Leeds United's perfect demonstration of Jesse Marsch football blitzes Chelsea 3-0

To beat the modern-day Chelsea 3-0 can never be anything other than a big result, particularly for a club which historically despises the flash Londoners as much as Leeds United do.

But the way they dismantled Thomas Tuchel's side based on intense, pressing football was a huge victory for coach Jesse Marsch and his approach too.

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The way Leeds went about their game against one of the best sides in Europe could probably make a decent instructional DVD in how the American wants the game to be played.

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CHEERLEADER: Jesse Marsch urges Leeds United onCHEERLEADER: Jesse Marsch urges Leeds United on
CHEERLEADER: Jesse Marsch urges Leeds United on

Leeds are still a work in progress but, helped by shrewd signings already attuned to Marsch's thinking, the progress is pleasingly rapid. Having thrown away a 2-0 lead at Southampton eight days earlier, they showed they had learnt from that too.

The first goal was a direct result of Brenden Aaronson's pressing, the second reward for the work coach Mark Jackson has been doing on set pieces, the third a counter-attack which saw Jack Harrison's bright mind pounce on a loose ball.

It took until three of his best performers on the day - Harrison, Aaronson and Rodrigo - had been substituted, but the Leeds fans broke into a chorus of "Jesse, Jesse Marsch!" He had more than earnt it.

Moments before the third, Tuchel had replaced his central midfielders with two wingers and switched formation to 4-1-everyone-else-attack. After it, he withdrew forwards Mason Mount and Raheem Sterling, for full-backs. It spoke volumes, just not loudly enough to be heard above the partying Elland Road crowd.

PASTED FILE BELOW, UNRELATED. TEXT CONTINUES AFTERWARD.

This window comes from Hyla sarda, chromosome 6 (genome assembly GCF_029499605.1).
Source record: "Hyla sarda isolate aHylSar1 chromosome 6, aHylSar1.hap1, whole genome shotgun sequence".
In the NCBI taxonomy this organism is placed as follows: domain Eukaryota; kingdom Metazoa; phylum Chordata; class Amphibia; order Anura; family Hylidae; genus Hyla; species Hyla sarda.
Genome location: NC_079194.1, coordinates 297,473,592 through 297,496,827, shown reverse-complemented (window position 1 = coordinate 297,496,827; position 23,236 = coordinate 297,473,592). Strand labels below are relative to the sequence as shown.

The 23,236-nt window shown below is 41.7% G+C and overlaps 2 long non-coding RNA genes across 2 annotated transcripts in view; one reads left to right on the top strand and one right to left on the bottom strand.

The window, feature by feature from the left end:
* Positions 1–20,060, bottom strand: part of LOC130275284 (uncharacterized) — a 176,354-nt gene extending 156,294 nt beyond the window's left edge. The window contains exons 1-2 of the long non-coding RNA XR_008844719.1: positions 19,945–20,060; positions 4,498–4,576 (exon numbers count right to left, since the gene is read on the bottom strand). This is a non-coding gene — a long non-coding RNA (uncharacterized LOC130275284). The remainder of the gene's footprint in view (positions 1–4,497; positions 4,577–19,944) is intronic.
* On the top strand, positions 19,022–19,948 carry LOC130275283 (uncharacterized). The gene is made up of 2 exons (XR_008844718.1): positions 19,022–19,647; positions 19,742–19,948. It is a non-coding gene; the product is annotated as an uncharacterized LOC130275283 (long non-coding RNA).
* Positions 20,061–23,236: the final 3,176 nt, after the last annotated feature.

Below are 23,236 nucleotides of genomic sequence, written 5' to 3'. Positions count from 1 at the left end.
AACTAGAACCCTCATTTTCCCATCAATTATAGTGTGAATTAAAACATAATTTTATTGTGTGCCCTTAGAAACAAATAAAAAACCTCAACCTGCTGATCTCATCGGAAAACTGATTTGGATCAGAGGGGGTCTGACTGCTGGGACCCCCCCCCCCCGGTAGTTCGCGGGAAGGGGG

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GOAL: Brenden Aaronson opens the scoring for Leeds UnitedGOAL: Brenden Aaronson opens the scoring for Leeds United
GOAL: Brenden Aaronson opens the scoring for Leeds United

Right from the start there was a chaotic feel to the game, and that is the way the White like it.

Especially at Elland Road, they like to make the experience of being an opponent something like playing in a whirlwind. Five substitutes, the multiball system and most of all the cacophony in the stands must make it hard to think, never mind catch your breath when the hosts are in full flow.

On Sunday they were, pressing like their lives depended on it, with Marsch cheerleading every in-your-face tackle.

Unless or until they buy a new striker - the market is "Notoriously challenging" chief executive Angus Kinnear noted in his programme - there is a sensible argument to say Leeds are too heavily dependent on the fragile fitness of Patrick Bamford but without him, they have something different.

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Rodrigo was nominally Leeds's centre-forward but he often played more as a "false nine" - dropping deep to look for the ball. When he did Dan James, the man who came in for Bamford, came in off the right and filled the gap. The two flitted about incessantly.

At times Chelsea's forward line was no less confusing. Sterling and Kai Havertz played as split strikers with Mount in the hole.

It left Rasmus Kristensen in particular with a dilemma, particularly as he also had wing-back Marc Cucurella to think about.

Sterling had his moments - shooting wide inside 45 seconds and having a goal correctly chalked off for offside when he got behind and inside Robin Koch after 15 minutes - but Leeds were brave. Koch signed under Marcelo Bielsa and therefore it goes without saying he is versatile, so he seemed to have little trouble coming over to the touchline when needed whilst Kristensen bombed on.